Lionel Paris says that, on average, bids take six months to prepare. The authority assesses them according to an internal checklist which requires schools to gather support from arts bodies and their community. Only bids which have genuine popular support and which stand a chance of success are put forward.
But Mr Paris is unhappy at the way the lottery discriminates in favour of secondary schools. "There is a lot of concern among primary heads who feel they are losing out. The nature of primary school sites is such that their attraction as a community facility is limited whereas secondary schools with their bigger buildings and sports facilities are used a lot more by local people."
The bias towards secondary is borne out by the Sports Council figures. Out of 38 awards made to date, just one is to a primary school - and at Pounds 47,000 it is also one of the lowest. A Sports Council spokesman pointed to the fact that primaries would sometimes share facilities such as swimming pools with nearby secondaries, particularly when linked with a community school.
But Hampshire has not been ignoring its primaries and has come up with some imaginative lottery bids that will soon be chasing Arts Council approval. Four primaries have banded together with a secondary school on Hayling Island to make a Pounds 25,000 bid for a long-term sculpture project after collectively raising the initial 5 per cent.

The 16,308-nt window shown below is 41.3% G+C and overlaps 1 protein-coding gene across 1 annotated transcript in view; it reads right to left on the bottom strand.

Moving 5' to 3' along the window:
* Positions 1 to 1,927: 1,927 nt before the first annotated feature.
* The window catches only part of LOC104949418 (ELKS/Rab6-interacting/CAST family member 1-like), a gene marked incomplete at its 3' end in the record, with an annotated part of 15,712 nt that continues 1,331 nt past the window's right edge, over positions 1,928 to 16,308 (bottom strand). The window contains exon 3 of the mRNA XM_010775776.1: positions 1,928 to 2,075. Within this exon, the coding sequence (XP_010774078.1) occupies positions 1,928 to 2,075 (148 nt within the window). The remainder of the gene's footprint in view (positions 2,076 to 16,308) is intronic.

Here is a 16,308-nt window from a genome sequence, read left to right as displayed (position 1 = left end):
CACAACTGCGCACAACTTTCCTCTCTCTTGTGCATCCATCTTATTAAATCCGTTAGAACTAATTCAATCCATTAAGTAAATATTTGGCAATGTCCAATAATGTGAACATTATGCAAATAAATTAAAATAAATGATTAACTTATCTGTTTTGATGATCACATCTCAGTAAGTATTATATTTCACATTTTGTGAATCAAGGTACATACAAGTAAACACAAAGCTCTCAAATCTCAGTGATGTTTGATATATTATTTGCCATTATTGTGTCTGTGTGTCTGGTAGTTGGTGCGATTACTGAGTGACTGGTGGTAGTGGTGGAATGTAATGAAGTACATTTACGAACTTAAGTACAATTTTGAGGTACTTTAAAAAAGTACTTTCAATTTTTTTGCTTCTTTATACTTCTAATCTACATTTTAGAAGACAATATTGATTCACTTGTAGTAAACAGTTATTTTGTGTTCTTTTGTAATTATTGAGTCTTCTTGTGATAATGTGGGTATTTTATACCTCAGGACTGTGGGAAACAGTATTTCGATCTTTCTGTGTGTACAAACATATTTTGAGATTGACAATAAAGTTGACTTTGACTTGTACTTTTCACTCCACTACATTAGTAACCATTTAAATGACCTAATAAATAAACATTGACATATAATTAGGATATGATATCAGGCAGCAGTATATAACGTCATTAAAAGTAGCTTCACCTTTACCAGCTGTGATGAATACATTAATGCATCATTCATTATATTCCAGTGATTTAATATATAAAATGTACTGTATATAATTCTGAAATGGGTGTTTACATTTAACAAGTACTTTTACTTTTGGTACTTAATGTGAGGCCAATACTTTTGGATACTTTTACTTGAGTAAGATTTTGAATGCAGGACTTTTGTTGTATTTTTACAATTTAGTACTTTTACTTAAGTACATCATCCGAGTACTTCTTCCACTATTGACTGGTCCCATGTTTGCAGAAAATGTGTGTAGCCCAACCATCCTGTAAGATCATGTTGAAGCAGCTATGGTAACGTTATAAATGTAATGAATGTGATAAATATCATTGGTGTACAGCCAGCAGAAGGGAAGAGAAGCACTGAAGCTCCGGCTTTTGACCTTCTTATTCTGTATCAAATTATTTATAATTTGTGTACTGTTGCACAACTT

Winchester-based Hampshire Sculpture Trust, one of only three such arts bodies in Britain, has already arranged for sculptor Claire Straiton to work with children to make straw maquettes - miniature studies for a full-size bronze statue that could be placed on public display if the lottery money comes through.
Polly Mason af the Hampshire Sculpture Trust says: "A sculpture is a capital project and pupils are actively involved in working with the artist who we chose not just for the quality of her work but for her ability to communicate and work with children.
"Making initial studies for the sculpture has involved pupils studying movement through dance and gymnastics."
And the Sculpture Trust is working with another primary - Buryfields in north-east Hampshire - on a lottery bid to improve landscaping of the school grounds. Ms Mason says: "Sculpture can be tailormade to suit an individual school's needs. In this case we are creating a sundial, a seat and a piece of sculpture."
And if you are wondering where the community involvement comes in, Polly Mason explains: "School children are the public; they are the citizens of tomorrow. And they are communities in their own right. We will be taking this idea up with the Arts Council and I'm hopeful they will accept our argument."
* The Sports Council, 16 Upper Woburn Place, London WC1H OQP. Lottery information pack and twice-yearly regional roadshows to schools * Seed Money Scheme, Funding Agency for Schools, Albion Wharf, 25 Skeldergate, York YO1 2LX (for GM schools) * ACE National Lottery pack and additional guidance for education and training establishments from the National Lottery Department, The Arts Council of England, 14 Great Peter Street, London, SW1P 3NQ * Hampshire Sculpture Trust (covers whole of south not just Hants),St Thomas Centre, Southgate Street, Winchester SO23 9EF.